On Saturday, New Yorkers joined concerned citizens nationwide to mark the National Day for Dignity and Respect. Thousands of supporters for an immigration overhaul flooded downtown Brooklyn to pressure Congress to focus on legislation leading to citizenship for millions of illegal immigrants despite the shutdown in Washington.

The rally and march across Brooklyn Bridge, organized by the New Yorkers for Real Reform, brought a coalition of business, labor, religious and law enforcement groups demanding comprehensive immigration reform. The crowd at Cadman Plaza, which included a legion of speakers, became the voice of 11 million undocumented workers in this country who are looking for a pathway to citizenship.

“We have to make sure that our voices are loud today. We want our elected officials to know that the time is now,” said Linda Sarsour, executive director of the Arab American Association of New York. “Today we march for every mom and dad who has been deported. We march for every dreamer that deserved the same opportunity as us. We march for every immigrant family in the United States.”

A union official said that in order to build an economy that works for all working people, there should be basic rights for immigrant workers. “I am here to say that my union is proud to be in solidarity with community organizations, faith leaders, other unions and elected officials, who are fighting for citizenship now,” SEIU President Mary Kay Henry told the crowd. “I will continue to fight along with members of SEIU until we get common sense immigration reform once and for all.”

The AFL-CIO, which includes AFGE and 56 other unions, is a highly visible supporter of immigration reform. AFL-CIO President Richard L. Trumka demonstrated that by standing behind Obama as he pushed a sweeping reform bill.

“Brothers and sisters, you are not alone in this fight. Your 2.5 million brothers and sisters in the New York state AFL-CIO are here with you,” said New York state AFL-CIO President Mario Cilento. “Your fight is our fight. Your fight for dignity is our fight. Your fight for respect is our fight,”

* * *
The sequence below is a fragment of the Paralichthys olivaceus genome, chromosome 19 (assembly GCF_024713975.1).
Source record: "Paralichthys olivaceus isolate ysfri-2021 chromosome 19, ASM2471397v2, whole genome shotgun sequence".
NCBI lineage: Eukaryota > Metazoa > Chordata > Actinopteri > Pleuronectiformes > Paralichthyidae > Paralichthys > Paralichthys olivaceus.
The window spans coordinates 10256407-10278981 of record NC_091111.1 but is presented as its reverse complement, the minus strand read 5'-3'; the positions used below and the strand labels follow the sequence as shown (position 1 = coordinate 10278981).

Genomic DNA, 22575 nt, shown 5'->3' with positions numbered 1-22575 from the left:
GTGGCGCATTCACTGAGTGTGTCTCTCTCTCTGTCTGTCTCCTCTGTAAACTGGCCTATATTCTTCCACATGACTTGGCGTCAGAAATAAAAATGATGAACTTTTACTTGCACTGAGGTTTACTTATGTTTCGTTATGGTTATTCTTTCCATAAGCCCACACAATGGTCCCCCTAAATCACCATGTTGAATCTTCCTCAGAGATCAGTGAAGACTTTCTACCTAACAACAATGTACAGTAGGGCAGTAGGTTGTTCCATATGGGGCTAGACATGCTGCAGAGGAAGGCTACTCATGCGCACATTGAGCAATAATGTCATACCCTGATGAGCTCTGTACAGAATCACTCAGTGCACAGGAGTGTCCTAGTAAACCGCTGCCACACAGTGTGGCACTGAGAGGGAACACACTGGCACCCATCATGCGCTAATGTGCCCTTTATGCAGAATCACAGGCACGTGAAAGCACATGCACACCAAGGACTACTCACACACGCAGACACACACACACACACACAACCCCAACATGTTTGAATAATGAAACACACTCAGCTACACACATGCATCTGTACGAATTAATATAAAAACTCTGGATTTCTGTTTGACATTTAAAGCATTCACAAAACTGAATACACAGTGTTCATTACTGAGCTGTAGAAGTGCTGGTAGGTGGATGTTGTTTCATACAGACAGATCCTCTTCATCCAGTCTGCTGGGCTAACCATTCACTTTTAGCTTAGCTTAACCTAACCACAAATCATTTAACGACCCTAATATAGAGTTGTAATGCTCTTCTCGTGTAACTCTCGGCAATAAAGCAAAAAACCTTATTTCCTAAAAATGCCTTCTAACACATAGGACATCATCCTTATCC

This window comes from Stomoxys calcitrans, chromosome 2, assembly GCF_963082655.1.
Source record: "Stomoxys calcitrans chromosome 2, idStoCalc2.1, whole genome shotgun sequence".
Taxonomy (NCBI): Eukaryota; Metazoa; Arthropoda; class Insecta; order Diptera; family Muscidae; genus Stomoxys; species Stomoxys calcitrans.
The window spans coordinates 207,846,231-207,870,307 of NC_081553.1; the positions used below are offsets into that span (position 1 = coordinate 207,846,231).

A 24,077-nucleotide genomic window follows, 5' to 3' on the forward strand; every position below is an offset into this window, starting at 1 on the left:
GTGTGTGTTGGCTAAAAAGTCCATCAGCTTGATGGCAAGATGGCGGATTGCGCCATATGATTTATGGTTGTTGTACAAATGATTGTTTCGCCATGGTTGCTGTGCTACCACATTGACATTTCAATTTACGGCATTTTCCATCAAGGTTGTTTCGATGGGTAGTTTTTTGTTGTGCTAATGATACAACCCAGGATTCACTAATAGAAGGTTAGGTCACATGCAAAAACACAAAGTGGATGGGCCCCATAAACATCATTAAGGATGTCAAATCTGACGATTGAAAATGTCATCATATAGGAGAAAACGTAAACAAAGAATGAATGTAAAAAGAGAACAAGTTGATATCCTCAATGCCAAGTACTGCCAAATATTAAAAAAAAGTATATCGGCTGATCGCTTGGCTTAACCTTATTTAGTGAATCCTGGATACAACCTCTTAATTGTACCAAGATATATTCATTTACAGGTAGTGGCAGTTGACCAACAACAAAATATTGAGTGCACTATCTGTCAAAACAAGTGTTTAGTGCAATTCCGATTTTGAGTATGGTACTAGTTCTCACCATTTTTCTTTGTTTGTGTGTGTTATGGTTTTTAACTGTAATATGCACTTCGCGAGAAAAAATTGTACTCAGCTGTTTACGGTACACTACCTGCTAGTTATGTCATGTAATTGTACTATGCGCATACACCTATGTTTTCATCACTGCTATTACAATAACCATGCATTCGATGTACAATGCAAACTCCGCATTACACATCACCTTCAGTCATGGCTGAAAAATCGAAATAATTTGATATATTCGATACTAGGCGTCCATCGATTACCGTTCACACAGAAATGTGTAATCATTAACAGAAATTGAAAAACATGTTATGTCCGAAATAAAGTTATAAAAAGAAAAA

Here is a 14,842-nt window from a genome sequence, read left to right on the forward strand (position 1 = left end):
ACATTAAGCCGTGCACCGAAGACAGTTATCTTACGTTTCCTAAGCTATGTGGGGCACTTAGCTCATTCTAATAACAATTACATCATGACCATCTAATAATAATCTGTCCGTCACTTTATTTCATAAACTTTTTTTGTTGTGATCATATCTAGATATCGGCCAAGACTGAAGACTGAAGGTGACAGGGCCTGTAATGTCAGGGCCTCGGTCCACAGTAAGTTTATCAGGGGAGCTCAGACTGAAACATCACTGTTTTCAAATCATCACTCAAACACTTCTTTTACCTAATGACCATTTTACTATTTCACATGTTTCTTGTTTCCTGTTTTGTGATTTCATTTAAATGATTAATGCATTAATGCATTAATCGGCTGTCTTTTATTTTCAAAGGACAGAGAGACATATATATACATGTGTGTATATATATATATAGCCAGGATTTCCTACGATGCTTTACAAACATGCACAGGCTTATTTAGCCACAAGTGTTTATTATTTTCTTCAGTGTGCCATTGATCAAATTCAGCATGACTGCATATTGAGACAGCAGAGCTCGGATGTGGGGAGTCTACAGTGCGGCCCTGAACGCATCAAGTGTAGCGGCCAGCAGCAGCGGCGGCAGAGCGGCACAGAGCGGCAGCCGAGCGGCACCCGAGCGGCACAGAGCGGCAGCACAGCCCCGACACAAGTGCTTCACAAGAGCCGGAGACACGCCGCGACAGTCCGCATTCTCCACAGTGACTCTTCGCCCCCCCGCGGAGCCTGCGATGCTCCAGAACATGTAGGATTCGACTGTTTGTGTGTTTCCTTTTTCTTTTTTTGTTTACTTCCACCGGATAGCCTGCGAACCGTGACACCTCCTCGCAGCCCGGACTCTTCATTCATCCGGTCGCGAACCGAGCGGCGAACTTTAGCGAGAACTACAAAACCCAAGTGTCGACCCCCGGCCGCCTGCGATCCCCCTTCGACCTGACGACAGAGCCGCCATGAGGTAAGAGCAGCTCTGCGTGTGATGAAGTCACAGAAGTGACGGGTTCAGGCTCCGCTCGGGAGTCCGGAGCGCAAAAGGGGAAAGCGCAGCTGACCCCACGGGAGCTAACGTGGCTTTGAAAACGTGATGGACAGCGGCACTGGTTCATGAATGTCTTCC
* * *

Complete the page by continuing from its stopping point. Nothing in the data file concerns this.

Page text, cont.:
Elected officials in New York City did their share to help this year when they promised to spend $18 million to open opportunities for undocumented immigrants to avoid deportation. Of the $18 million, $13.7 million will create seats through the Youth and Community Development Department, and the rest will help expand immigrant-related educational programs in CUNY.

Meanwhile, Democratic mayoral nominee Bill de Blasio said that Congress should represent everyone in this country and that changes are needed to represent our reality. “The U.S. Constitution envisioned the notion that our society would change and our government with it, constantly making it a more prefect union,” he said.

A Senate bill was passed in June that would guarantee that most undocumented immigrants could earn green cards in 10 years and citizenship three years after that if they paid fines, learned English, remained employed and did not commit crimes. Only time will tell how clear a path to citizenship will be. It is an issue that continues to be debated in the House.

The chances of a comprehensive deal passing this year are slim. The bitter Washington partisanship and government shutdown have stalled any chance of reform as advocates worry that the legislative process will spill into 2014, presenting new complications in a year when lawmakers face re-election.